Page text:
cryptoassets regulation

A U.S. federal court granted an order authorizing tax authorities to seek information on crypto traders suspected of evading taxes.

The order, entered by a federal court in the central district of California, allows the Internal Revenue Service (IRS) to serve a so-called “John Doe” summons on SFOX, a crypto dealer based in Los Angeles. The order seeks information on taxpayers who may have used crypto transactions to evade taxes between 2016 and 2021.

The IRS uses these summonses to obtain information about possible tax law violations by unknown taxpayers.

“This John Doe summons directs SFOX to produce records identifying U.S. taxpayers who have used its services, along with other documents relating to their cryptocurrency transactions,” the U.S. Department of Justice (DoJ) said in a release.

“Because transactions in cryptocurrencies can be difficult to trace and have an inherently pseudo-anonymous aspect, taxpayers may be using them to hide taxable income from the IRS,” it noted.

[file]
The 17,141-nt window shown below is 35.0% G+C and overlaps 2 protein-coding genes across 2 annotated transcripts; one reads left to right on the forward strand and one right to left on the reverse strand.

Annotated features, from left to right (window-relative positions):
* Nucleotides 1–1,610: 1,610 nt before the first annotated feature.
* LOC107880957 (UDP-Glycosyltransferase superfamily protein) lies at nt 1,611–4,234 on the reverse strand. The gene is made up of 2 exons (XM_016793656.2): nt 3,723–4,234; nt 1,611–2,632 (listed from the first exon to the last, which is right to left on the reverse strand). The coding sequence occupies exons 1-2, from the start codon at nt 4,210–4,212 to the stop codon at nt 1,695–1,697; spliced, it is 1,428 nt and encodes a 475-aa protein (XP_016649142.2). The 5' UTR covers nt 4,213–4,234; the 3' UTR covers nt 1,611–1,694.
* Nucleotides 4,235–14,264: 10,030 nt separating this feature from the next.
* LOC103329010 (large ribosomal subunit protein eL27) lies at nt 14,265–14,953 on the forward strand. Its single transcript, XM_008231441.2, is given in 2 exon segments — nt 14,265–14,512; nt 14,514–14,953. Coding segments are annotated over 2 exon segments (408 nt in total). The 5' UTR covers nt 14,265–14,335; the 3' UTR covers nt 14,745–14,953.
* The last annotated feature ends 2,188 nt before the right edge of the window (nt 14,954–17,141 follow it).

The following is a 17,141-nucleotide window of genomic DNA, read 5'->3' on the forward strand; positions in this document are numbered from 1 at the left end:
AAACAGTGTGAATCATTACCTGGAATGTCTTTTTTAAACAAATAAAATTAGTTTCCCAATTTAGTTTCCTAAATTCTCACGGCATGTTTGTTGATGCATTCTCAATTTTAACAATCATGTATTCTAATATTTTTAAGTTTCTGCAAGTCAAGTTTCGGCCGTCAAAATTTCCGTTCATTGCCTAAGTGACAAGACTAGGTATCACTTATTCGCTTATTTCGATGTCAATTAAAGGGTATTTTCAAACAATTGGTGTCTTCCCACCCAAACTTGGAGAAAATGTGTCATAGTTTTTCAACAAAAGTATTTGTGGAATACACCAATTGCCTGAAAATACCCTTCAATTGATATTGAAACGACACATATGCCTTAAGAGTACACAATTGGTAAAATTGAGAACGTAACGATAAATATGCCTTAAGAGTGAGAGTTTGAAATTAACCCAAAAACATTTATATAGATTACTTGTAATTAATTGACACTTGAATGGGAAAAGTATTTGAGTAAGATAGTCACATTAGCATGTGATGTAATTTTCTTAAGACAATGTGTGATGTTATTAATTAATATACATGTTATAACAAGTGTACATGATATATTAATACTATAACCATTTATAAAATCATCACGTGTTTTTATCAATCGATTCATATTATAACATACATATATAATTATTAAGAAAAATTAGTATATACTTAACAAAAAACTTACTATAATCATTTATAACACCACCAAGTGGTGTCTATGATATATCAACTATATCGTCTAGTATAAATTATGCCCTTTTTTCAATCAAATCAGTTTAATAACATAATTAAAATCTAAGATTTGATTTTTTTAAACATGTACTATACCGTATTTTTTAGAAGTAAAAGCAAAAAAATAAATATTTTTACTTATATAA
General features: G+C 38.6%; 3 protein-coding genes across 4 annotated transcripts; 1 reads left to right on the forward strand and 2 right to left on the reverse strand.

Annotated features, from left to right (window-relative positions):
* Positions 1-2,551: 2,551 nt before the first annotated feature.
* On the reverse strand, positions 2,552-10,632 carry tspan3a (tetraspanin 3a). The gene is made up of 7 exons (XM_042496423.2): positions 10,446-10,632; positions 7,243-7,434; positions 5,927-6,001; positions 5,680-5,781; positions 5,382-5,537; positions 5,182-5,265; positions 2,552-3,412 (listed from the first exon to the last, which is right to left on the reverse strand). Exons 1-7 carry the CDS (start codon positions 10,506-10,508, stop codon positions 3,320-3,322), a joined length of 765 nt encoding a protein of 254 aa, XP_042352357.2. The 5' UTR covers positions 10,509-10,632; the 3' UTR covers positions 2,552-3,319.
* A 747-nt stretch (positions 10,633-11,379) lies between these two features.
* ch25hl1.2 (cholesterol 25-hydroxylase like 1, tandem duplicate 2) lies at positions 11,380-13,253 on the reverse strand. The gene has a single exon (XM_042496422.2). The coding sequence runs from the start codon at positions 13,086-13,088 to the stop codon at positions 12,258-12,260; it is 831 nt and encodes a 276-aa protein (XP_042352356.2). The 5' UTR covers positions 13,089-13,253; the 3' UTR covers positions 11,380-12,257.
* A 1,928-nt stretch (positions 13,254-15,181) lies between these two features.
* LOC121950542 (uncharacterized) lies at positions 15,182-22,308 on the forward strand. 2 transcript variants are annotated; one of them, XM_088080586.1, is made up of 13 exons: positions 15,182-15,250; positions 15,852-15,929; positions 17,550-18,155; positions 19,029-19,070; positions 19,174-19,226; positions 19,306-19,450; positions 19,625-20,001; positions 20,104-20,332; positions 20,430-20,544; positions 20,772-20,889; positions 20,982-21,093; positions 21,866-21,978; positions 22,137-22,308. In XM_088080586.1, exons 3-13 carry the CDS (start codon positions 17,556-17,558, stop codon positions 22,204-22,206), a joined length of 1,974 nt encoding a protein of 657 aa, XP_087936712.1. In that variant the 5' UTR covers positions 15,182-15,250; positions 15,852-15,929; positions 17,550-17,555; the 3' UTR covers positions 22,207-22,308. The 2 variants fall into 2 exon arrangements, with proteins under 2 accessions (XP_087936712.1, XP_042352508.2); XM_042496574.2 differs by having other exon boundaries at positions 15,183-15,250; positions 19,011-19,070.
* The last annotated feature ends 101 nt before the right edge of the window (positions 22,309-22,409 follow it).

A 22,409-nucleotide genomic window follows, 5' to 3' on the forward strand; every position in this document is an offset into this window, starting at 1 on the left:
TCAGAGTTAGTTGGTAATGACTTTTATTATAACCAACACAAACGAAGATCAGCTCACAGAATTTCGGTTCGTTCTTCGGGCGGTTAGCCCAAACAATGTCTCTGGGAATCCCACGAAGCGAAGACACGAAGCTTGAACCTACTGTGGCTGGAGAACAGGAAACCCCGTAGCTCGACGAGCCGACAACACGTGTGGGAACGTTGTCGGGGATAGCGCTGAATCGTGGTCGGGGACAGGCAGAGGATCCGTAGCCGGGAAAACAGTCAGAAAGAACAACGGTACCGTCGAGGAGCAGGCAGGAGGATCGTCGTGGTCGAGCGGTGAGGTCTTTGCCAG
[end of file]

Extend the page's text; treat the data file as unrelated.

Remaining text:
The order makes no allegations against the crypto firm itself.

“Taxpayers who transact with cryptocurrency should understand that income and gains from cryptocurrency transactions are taxable,” said deputy assistant attorney general David Hubbert of the DoJ’s tax division.

“The information sought by the summons approved today will help to ensure that cryptocurrency owners are following the tax laws,” he added.

According to guidance from the IRS, virtual currencies that can be converted into traditional currency are considered property for tax purposes, and taxpayers can have gains and losses on crypto trades.